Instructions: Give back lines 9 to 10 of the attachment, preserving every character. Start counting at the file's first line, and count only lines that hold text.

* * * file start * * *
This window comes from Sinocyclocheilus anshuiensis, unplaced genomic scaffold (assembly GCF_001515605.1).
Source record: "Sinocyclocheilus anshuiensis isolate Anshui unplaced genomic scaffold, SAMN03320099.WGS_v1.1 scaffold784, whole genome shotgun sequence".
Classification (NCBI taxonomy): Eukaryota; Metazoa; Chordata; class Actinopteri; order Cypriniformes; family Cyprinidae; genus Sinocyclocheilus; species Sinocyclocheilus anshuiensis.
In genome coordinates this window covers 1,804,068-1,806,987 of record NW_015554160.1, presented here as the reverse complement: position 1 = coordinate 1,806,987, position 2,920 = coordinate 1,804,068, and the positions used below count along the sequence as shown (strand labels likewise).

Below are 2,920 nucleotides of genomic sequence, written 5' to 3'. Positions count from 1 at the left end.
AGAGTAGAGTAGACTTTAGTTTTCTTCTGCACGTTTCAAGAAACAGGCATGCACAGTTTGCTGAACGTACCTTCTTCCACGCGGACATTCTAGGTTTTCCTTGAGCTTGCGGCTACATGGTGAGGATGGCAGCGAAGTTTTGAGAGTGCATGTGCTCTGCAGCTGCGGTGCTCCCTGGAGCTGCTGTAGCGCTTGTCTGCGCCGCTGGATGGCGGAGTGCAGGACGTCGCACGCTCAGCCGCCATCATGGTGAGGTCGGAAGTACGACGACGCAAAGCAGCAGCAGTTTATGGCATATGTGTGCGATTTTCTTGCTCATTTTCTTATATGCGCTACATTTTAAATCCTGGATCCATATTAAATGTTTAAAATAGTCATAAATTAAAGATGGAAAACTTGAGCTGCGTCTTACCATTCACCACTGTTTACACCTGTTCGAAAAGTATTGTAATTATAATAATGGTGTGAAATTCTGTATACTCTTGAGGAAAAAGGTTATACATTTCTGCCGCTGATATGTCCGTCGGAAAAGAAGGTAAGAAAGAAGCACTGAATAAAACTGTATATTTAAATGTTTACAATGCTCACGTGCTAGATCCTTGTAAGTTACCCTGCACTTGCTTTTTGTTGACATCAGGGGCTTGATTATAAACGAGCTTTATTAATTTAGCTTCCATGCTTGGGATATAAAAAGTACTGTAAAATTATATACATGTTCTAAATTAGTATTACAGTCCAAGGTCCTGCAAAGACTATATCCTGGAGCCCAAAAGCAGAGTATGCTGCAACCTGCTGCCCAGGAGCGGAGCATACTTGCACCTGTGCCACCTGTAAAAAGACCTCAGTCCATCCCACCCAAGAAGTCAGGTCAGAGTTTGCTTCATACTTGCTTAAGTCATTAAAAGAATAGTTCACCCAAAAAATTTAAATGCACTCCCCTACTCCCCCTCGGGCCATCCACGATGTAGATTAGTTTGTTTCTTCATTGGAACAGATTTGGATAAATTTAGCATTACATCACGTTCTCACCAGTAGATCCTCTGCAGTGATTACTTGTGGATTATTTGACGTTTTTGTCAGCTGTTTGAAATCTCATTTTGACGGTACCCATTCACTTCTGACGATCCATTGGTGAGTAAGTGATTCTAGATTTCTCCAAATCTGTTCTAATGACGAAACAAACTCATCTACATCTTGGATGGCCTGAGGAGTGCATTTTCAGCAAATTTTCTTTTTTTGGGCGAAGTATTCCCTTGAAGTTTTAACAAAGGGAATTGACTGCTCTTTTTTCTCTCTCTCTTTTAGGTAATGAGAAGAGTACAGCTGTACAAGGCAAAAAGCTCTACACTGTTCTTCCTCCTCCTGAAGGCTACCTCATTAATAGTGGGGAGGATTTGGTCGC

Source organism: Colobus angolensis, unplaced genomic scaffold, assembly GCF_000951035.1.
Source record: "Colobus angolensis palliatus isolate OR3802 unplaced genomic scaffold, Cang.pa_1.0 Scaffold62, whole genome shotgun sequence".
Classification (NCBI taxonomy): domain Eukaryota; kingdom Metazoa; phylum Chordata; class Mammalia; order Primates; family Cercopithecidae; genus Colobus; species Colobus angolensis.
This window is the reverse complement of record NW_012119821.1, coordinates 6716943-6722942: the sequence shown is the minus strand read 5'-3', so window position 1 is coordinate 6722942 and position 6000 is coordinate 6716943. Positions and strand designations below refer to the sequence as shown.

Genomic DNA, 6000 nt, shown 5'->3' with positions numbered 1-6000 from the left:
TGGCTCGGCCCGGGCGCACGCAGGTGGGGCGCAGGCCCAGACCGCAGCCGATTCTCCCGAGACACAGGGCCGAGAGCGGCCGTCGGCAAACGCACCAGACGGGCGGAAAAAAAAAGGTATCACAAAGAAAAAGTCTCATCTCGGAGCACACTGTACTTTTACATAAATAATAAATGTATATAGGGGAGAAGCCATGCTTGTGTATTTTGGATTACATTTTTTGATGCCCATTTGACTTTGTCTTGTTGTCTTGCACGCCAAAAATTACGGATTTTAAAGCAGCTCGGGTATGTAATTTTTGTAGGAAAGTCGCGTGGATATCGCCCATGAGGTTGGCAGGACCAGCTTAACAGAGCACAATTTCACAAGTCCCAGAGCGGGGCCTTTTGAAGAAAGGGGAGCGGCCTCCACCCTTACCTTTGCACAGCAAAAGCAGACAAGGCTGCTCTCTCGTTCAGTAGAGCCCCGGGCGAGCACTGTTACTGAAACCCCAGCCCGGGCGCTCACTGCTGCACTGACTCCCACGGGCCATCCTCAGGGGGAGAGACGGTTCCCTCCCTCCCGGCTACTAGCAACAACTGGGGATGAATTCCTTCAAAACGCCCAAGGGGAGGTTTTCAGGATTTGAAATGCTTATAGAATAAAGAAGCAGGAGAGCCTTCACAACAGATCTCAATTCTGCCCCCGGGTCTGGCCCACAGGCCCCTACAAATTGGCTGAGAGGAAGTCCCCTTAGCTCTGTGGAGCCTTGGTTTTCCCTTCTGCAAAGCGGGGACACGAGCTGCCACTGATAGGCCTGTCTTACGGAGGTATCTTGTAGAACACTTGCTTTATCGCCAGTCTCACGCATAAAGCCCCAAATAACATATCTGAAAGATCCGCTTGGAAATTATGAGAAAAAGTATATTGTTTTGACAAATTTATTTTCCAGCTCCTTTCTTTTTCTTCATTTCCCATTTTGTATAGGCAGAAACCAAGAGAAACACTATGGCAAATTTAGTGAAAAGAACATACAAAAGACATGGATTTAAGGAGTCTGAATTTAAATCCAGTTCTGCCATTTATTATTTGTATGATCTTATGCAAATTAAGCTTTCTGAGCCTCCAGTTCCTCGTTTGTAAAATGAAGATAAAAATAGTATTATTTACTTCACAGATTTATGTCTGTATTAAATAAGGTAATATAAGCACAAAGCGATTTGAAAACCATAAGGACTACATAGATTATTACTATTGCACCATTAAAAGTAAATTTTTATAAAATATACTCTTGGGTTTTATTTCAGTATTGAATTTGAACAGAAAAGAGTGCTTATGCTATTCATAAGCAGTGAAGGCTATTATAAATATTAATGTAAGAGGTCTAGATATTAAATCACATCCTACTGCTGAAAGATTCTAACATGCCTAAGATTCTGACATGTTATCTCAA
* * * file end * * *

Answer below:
Classification (NCBI taxonomy): domain Eukaryota; kingdom Metazoa; phylum Chordata; class Mammalia; order Primates; family Cercopithecidae; genus Colobus; species Colobus angolensis.
This window is the reverse complement of record NW_012119821.1, coordinates 6716943-6722942: the sequence shown is the minus strand read 5'-3', so window position 1 is coordinate 6722942 and position 6000 is coordinate 6716943. Positions and strand designations below refer to the sequence as shown.